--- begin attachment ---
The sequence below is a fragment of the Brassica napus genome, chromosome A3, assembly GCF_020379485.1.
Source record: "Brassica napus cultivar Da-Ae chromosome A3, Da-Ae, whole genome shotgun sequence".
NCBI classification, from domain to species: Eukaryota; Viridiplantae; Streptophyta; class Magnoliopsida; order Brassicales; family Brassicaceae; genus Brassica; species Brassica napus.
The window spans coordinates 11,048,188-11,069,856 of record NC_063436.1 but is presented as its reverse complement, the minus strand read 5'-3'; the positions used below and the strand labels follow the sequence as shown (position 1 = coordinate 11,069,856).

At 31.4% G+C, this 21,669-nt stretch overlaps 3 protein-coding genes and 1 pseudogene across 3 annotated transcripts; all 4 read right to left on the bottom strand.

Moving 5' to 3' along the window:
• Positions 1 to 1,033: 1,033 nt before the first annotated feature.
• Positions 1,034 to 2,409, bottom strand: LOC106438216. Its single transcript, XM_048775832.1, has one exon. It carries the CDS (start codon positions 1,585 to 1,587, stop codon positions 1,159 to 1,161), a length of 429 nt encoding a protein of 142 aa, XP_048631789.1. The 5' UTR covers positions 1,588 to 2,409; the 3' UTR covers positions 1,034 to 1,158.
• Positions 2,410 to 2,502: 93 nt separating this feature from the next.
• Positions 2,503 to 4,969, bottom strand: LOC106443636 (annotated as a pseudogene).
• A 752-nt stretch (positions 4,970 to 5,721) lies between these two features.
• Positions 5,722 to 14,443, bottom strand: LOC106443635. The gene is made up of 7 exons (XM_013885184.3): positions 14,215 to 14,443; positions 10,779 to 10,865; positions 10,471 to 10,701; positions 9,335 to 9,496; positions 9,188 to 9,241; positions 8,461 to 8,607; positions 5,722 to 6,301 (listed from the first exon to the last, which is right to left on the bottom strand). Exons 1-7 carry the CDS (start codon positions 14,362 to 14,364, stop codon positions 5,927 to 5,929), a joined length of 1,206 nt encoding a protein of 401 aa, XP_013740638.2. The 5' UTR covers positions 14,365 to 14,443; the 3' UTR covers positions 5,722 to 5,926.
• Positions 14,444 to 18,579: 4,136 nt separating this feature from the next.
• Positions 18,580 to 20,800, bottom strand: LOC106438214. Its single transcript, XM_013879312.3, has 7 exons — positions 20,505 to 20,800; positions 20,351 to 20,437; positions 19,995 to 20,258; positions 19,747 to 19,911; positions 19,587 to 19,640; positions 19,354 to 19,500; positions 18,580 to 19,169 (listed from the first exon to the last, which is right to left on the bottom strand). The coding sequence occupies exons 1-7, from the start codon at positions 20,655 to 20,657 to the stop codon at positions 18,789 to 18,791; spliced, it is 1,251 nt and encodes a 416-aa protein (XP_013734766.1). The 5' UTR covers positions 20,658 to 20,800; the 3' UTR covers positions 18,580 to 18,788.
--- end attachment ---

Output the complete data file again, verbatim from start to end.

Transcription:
The sequence below is a fragment of the Brassica napus genome, chromosome A3, assembly GCF_020379485.1.
Source record: "Brassica napus cultivar Da-Ae chromosome A3, Da-Ae, whole genome shotgun sequence".
NCBI classification, from domain to species: Eukaryota; Viridiplantae; Streptophyta; class Magnoliopsida; order Brassicales; family Brassicaceae; genus Brassica; species Brassica napus.
The window spans coordinates 11,048,188-11,069,856 of record NC_063436.1 but is presented as its reverse complement, the minus strand read 5'-3'; the positions used below and the strand labels follow the sequence as shown (position 1 = coordinate 11,069,856).

At 31.4% G+C, this 21,669-nt stretch overlaps 3 protein-coding genes and 1 pseudogene across 3 annotated transcripts; all 4 read right to left on the bottom strand.

Moving 5' to 3' along the window:
• Positions 1 to 1,033: 1,033 nt before the first annotated feature.
• Positions 1,034 to 2,409, bottom strand: LOC106438216. Its single transcript, XM_048775832.1, has one exon. It carries the CDS (start codon positions 1,585 to 1,587, stop codon positions 1,159 to 1,161), a length of 429 nt encoding a protein of 142 aa, XP_048631789.1. The 5' UTR covers positions 1,588 to 2,409; the 3' UTR covers positions 1,034 to 1,158.
• Positions 2,410 to 2,502: 93 nt separating this feature from the next.
• Positions 2,503 to 4,969, bottom strand: LOC106443636 (annotated as a pseudogene).
• A 752-nt stretch (positions 4,970 to 5,721) lies between these two features.
• Positions 5,722 to 14,443, bottom strand: LOC106443635. The gene is made up of 7 exons (XM_013885184.3): positions 14,215 to 14,443; positions 10,779 to 10,865; positions 10,471 to 10,701; positions 9,335 to 9,496; positions 9,188 to 9,241; positions 8,461 to 8,607; positions 5,722 to 6,301 (listed from the first exon to the last, which is right to left on the bottom strand). Exons 1-7 carry the CDS (start codon positions 14,362 to 14,364, stop codon positions 5,927 to 5,929), a joined length of 1,206 nt encoding a protein of 401 aa, XP_013740638.2. The 5' UTR covers positions 14,365 to 14,443; the 3' UTR covers positions 5,722 to 5,926.
• Positions 14,444 to 18,579: 4,136 nt separating this feature from the next.
• Positions 18,580 to 20,800, bottom strand: LOC106438214. Its single transcript, XM_013879312.3, has 7 exons — positions 20,505 to 20,800; positions 20,351 to 20,437; positions 19,995 to 20,258; positions 19,747 to 19,911; positions 19,587 to 19,640; positions 19,354 to 19,500; positions 18,580 to 19,169 (listed from the first exon to the last, which is right to left on the bottom strand). The coding sequence occupies exons 1-7, from the start codon at positions 20,655 to 20,657 to the stop codon at positions 18,789 to 18,791; spliced, it is 1,251 nt and encodes a 416-aa protein (XP_013734766.1). The 5' UTR covers positions 20,658 to 20,800; the 3' UTR covers positions 18,580 to 18,788.